A funny thing happened when I was putting together this list of books to represent the best nonfiction of March. I realized that three of the books were about income inequality. And the fourth was about climate change. Usually, I would swap out one or two of the books to give a better representation of the entirety of our Best Nonfiction of March list, but in this case I left it as is. Because it captures our current moment in time fairly accurately. Never fear, though: you can find books about baseball, or becoming a happier adult, or even the New York subway system in the full list. So be sure to check out the link to all the books.
Go here to see all of our best nonfiction books of March, and happy reading.
Capital and Ideology by Thomas Piketty
Thomas Piketty is not happy with the current state of things. His book Capital in the Twenty-First Century captured very simple how money is being transferred from the working class to the moneyed class (basically, and with apologies to Piketty, if the markets rise at 10% and real wages rise at 1%, the gains are all in the markets). In his new book, he looks at history, politics, and solutions. It's a book a lot of people have been waiting for.
The Future We Choose: Surviving the Climate Crisis by Christiana Figueres and Tom Rivett-Carnac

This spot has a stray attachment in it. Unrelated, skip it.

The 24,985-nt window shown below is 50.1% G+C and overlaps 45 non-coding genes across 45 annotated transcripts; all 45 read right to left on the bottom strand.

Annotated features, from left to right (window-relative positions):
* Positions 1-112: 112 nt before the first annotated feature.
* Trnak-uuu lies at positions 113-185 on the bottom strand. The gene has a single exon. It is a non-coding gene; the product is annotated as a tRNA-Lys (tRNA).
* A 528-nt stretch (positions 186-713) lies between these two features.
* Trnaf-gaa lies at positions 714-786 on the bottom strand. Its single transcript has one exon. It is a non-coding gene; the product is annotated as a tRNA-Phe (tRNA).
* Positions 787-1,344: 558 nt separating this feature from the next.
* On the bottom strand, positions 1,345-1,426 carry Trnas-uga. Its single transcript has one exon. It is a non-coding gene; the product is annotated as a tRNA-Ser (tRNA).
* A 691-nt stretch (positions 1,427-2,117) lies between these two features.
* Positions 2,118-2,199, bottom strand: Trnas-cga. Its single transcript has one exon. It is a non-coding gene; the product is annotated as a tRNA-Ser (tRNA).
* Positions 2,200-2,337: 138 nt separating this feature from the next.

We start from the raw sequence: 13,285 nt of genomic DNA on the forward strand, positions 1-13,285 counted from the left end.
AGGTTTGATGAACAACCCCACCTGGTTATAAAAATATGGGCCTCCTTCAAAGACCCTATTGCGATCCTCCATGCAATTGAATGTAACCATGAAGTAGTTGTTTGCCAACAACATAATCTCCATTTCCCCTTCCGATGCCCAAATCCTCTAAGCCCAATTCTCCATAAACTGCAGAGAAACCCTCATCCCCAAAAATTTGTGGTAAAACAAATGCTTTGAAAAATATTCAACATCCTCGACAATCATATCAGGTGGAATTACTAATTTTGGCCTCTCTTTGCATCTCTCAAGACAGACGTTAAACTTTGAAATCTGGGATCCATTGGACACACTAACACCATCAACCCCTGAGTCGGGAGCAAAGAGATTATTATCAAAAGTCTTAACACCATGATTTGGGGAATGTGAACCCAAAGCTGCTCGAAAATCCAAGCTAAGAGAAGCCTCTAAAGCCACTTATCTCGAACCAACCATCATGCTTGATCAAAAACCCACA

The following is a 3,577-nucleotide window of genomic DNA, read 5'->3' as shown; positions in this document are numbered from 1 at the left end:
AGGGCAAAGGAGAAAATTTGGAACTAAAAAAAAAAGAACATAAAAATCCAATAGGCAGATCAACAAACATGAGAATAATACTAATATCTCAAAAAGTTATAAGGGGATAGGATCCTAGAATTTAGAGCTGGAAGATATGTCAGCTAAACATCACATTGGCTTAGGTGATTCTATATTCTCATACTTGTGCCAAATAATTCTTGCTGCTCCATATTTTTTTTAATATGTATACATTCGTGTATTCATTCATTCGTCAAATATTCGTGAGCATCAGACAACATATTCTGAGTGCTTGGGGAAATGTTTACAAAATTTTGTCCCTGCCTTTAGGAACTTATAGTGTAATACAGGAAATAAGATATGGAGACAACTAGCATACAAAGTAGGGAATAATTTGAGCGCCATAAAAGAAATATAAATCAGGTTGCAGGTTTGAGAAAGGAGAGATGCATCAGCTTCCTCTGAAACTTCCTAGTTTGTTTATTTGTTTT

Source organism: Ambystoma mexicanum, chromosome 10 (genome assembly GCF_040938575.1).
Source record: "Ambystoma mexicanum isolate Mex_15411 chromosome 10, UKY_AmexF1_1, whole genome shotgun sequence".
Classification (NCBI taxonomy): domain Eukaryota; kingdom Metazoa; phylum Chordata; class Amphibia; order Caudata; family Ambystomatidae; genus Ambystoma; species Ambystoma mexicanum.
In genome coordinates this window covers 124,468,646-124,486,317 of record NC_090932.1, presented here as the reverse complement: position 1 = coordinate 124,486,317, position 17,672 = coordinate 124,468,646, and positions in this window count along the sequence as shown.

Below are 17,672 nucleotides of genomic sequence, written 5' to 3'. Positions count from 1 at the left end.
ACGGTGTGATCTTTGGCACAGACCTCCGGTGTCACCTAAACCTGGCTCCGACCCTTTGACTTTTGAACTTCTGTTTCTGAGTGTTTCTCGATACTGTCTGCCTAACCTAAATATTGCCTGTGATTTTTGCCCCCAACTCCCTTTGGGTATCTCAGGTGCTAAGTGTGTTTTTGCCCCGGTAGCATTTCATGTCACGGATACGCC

The authors, who led negotiations for the United Nations during the Paris Agreement of 2015, present two possible scenarios for the future. In one scenario, they describe what kind of world people can expect to inhabit in 2050 if we don't adhere to the Paris climate targets. In the other, they describe the world we could create by meeting the targets. They do believe we can avoid disaster, and they outline the process for governments, corporations, and each one of us.
The Velvet Rope Economy: How Inequality Became Big Business by Nelson D. Schwartz
As we have learned in countless movies about dastardly people, everything has its price. In the case of the velvet rope economy, paying the price means you can cut long lines, get your kid into the college of your choice, or get the doctor's appointment that you want it. Everyone else has to fight and mull and wait in the general population. While it has always been this way to some extent, Schwartz's book describes how businesses have latched onto this idea as a way to increase profits. There have been inklings about this world in recent media, and you may have seen it with your own eyes as you stood in line at a theme park, but this book lays it all out.
What's the richest county in the United States? Well, of course it's Teton County, Wyoming. While that may not initially seem to make sense, Teton County is a place that's being remade by the super rich. And it's setting up a relationship between the wealthy and the longtime poor and middle class who have always lived there that feels like a microcosm. Gathering information from the super rich is never easy, but Farrell uses his wiles and his position as a Yale professor to document this world. Fascinating.